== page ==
A blunder on around 35,000 KBC mortgages transferred to Bank of Ireland has led to fears the borrowers’ credit ratings may be impacted.

The mortgage ‘start date’ was incorrectly entered into Bank of Ireland systems, and as a result, the lender did not submit the data to the Central Bank’s Central Credit Register (CCR).

And Bank of Ireland has admitted that the gap in the monthly updates could impact loan applications.

The bank has written to all the ex-KBC customers warning them of the problem, which it is “working to fix as soon as possible”.

The blunder affects around half of the 70,000 mortgages that were transferred to Bank of Ireland when KBC closed its Irish operations.

A spokesman for Bank of Ireland said: “To date we’ve had no confirmation of a loan application being impacted, but if any customer has a specific query, they can contact our team and we will support.

“We have also informed other lenders about the error so that they are aware of it.”

Last year, Bank of Ireland was fined €463,000 by the Data Protection Commission (DPC), after an investigation found 47,000 customer accounts were accidentally altered in a manner that “may have damaged customers’ credit ratings and prevented them getting loans.”

A recent Bank of Ireland letter to affected mortgage customers said: “We do not believe this error is likely to have affected the customer, but if somebody applied for a loan or another form of credit, the gap in the monthly updates to the CCR may have been seen by a lender, so they can use our letter as proof of the error.

“We are updating the records as a priority and will write to customers again when it is resolved, which is expected in the next few weeks.”

The bank’s correspondence continued: “As we were aware of this error, we did not submit the mortgage details to the CCR for February and March while it is being fixed.

“This was to prevent incorrect credit information being reflected on the customers’ credit report.

“This means that from February 2023 there is a temporary gap monthly in performance updates to your CCR record.

“Fixing this issue is a matter of priority to us. We’ll write to you to confirm when it’s been resolved.

“We do not believe this error is likely to have affected you.

“However, it does mean that if you did apply for a loan or another form of credit, the gap in the monthly updates to the CCR may have been seen by a lender.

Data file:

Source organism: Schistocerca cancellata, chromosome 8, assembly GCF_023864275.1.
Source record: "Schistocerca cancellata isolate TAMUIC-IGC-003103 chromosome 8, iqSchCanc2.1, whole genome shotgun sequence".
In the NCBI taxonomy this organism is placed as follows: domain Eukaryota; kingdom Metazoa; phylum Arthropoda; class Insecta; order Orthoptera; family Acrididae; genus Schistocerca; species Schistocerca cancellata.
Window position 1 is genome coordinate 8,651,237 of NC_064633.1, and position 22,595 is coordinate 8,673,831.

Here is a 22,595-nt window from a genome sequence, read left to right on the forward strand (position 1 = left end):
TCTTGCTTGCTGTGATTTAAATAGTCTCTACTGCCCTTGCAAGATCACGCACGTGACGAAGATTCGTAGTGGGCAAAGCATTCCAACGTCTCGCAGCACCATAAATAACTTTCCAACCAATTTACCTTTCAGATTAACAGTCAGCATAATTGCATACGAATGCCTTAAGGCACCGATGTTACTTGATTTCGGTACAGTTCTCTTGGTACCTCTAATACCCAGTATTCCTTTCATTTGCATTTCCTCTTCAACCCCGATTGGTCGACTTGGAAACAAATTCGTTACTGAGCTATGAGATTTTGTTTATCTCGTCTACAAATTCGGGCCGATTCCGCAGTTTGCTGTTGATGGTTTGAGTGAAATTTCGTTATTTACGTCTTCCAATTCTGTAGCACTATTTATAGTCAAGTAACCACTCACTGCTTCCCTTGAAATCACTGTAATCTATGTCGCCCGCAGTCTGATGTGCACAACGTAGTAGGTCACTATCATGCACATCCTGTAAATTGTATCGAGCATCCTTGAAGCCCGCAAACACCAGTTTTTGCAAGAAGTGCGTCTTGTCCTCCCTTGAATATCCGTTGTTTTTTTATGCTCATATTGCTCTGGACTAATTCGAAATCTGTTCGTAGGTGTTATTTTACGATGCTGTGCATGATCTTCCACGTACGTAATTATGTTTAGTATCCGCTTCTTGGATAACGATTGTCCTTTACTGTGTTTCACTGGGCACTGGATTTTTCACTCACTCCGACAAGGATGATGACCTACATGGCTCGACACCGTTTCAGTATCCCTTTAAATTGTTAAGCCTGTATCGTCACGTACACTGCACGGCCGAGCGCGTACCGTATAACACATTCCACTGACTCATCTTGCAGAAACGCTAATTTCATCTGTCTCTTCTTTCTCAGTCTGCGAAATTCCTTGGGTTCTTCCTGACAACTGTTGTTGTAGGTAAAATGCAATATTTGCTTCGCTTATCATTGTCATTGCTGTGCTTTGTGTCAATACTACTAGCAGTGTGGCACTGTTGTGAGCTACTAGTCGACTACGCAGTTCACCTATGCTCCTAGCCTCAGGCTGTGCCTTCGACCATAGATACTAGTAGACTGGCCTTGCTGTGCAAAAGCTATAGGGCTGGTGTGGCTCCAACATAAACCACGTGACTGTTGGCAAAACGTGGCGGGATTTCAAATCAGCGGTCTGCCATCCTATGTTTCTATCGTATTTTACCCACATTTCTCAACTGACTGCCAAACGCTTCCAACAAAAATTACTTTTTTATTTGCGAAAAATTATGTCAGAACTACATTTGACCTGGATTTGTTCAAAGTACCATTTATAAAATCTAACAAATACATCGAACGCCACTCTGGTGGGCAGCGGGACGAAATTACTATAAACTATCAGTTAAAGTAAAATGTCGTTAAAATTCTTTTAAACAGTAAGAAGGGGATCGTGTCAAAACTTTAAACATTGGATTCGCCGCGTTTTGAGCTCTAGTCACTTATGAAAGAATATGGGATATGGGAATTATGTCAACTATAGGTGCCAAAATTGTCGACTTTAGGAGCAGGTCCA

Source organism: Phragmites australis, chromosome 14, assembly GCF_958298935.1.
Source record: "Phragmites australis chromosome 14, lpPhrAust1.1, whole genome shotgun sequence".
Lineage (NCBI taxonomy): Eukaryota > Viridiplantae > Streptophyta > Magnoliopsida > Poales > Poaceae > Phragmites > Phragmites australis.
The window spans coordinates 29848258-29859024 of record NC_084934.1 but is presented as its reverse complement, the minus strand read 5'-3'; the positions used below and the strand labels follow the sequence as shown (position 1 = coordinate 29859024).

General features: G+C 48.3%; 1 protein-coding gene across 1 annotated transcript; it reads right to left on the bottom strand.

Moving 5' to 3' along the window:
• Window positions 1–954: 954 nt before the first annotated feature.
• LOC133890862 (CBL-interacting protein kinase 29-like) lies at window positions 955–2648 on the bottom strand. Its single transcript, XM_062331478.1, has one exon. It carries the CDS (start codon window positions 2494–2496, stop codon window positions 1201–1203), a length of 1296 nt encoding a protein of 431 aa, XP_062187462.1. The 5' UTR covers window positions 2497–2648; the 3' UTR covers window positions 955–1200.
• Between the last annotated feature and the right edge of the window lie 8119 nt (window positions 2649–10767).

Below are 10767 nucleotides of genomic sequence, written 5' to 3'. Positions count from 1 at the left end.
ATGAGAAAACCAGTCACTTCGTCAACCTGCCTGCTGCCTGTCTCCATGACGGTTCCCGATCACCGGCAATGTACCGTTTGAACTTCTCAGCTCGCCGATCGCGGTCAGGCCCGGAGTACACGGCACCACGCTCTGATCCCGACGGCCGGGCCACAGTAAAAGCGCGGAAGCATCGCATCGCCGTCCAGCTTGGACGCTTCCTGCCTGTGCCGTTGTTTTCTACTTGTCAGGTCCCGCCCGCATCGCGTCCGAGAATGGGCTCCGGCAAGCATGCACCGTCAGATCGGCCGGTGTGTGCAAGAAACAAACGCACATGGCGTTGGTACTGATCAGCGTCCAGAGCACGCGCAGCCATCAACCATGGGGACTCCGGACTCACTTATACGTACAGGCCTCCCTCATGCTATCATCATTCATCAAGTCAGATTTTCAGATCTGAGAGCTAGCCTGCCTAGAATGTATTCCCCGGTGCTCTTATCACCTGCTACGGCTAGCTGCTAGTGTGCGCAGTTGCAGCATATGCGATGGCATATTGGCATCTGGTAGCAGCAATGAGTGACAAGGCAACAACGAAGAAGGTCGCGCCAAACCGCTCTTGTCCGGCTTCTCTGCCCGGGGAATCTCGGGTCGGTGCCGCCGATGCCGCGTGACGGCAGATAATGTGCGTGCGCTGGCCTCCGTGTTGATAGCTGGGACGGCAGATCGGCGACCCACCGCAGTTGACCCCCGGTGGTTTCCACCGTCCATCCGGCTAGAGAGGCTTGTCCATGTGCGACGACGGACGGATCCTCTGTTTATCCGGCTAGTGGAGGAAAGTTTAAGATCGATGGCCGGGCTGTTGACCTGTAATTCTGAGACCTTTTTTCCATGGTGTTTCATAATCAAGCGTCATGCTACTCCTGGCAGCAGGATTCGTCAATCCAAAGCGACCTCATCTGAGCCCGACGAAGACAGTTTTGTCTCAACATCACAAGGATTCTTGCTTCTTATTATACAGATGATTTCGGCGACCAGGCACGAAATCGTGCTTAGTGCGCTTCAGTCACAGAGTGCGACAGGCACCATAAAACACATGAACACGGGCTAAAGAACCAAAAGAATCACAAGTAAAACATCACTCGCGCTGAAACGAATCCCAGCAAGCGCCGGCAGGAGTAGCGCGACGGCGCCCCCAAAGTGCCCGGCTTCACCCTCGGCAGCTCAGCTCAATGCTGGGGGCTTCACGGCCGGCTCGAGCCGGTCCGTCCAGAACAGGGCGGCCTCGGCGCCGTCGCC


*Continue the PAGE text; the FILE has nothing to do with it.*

“If you’ve had a credit application refused since February 2023 and feel that this gap may have affected the lender’s decision, you can contact the lender to inform them that your credit information on the CCR is not up to date and is in the process of being corrected by BOI.’

Brendan Burgess, of Askaboutmoney.com, does not believe it will cause future problems for customers or affect their credit rating.

He said: “If anybody is applying for a loan they should check the Central Credit Register. It’s free and it’s easy to do.” And he added: “If you applied to switch from Bank of Ireland to AIB, I think AIB will be well aware of this issue. They’re not going to say, ‘Why did you miss the last three payments?’ I think it’s one of these things that happens.”

He continued: “The technology in transferring something from one bank to another system is very complicated.

“The Bank of Ireland systems are very poor overall but I really doubt if anyone is going to be badly affected by it. They bought 70,000 mortgages and messed up on 35,000 of them but I don’t think that anybody needs to worry about them and the Central Bank would be on top of that.”

Bank of Ireland completed the acquisition of a number of loan assets from KBC in a deal valued at approximately €6.4bn back in February.

How we help

We can help take the effort out of this for you by demonstrating how this would work for you and your family and providing you with one cohesive Holistic Lifestyle Financial Plan.

You can arrange a meeting by clicking here to access my diary, email info@smartfinance.ie or call 087 8144 104.